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Kung-Fu, or Tauist Medical Gymnastics, by John Dudgeon, [1895], at

No. 21.—The Picture of Chang Kwo-lao * abstracting from and adding to the strength of Fire. (#).—To cure the heat of the blood of the Three Divisions (imaginary functional passages) advancing upwards, vision indistinct.

Sit upright, let the hands rub the navel warm, afterwards press the knees, shut the mouth, sit quiet and wait till the air is fixed, then revolve the air in 9 mouthfuls.

p. 173

The Chrysanthemum Powder.

Prescription.—Take of ch‘iang-hwo, mu-tsei (#), Equisetum japonicum, hwang-lien, chw‘an-hiung, ching-chieh, (#), Salvia plebeia, fang-fêng, tang-kwei, pai-shao, liquorice, kan-chü-hua (#), Chrysanthemum sinense (sweet), a kind exported from Canton, man-ching-tse (#), hwang-ch‘in (#), Scutellaria viscidula,—of each the same. Make a decoction, to be taken after food.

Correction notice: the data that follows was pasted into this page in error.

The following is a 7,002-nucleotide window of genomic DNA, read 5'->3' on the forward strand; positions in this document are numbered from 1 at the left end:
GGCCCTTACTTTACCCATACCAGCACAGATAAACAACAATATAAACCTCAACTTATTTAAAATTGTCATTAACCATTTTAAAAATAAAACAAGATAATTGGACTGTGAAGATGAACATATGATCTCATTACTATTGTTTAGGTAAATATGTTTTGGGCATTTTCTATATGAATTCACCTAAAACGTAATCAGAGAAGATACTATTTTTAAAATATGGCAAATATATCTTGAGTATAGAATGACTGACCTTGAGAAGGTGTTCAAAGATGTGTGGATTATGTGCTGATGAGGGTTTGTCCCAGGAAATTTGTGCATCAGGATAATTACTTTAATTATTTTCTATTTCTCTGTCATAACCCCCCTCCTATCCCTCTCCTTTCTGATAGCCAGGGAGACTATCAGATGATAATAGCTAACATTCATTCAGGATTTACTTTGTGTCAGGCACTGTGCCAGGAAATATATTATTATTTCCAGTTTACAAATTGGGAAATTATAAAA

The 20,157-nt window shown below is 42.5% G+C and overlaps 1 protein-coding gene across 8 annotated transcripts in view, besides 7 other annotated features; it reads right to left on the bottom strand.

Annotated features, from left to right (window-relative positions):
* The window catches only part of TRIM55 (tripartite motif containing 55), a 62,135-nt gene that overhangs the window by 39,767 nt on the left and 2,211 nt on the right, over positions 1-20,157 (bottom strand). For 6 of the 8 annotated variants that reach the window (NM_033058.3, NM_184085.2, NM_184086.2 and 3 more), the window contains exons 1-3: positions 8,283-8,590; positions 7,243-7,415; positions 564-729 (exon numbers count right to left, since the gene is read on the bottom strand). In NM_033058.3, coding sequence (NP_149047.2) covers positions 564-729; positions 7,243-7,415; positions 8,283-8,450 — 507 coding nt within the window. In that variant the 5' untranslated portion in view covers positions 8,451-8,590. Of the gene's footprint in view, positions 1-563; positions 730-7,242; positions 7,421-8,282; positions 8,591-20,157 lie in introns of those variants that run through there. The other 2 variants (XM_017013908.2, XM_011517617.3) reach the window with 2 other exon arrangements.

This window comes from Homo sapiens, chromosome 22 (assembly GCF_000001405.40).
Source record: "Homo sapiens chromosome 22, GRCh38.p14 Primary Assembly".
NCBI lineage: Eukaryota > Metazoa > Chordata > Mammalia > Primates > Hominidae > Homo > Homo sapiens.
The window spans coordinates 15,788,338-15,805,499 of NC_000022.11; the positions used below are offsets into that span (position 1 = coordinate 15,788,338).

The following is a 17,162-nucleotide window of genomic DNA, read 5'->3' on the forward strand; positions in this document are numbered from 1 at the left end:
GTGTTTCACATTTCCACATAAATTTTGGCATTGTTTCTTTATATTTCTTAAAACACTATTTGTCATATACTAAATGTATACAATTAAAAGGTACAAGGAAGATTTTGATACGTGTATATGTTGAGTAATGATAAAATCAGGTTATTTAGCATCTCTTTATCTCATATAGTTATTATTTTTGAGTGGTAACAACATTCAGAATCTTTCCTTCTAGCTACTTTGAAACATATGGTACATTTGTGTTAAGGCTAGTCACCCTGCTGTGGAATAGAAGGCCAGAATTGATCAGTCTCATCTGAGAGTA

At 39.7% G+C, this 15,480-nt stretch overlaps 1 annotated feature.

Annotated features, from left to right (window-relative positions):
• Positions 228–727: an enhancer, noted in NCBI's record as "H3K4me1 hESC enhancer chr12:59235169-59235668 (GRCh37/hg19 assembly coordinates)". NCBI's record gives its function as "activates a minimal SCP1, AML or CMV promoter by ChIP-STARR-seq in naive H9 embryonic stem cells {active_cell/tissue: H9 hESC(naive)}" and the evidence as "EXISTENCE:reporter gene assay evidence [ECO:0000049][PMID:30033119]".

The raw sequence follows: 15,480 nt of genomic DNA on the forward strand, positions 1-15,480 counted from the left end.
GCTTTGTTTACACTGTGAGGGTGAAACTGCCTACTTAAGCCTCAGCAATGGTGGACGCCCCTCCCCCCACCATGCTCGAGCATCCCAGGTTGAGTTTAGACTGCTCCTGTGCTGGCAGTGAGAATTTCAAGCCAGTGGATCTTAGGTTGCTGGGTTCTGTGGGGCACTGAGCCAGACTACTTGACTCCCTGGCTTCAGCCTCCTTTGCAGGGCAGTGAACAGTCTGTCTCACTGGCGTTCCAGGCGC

The illustration is similar to Numbers 2, 9, 10, 16.


172:* One of the Eight Immortals of the Tauists, who flourished toward the close of the 7th and middle of the 8th century. He led an erratic life and performed wonderful feats of necromancy. Mayers informs us that he had a white mule as his constant companion, which carried him thousands of miles in a day, and which, when he halted, he folded up and hid away in his wallet. By spirting water from his mouth upon the packet, the beast again resumed its proper shape. He was asked to Court, but the ascetic wanderer spurned every tempting offer.

Next: No. 22.—Ch’ên’s kung for obtaining his Great Sleep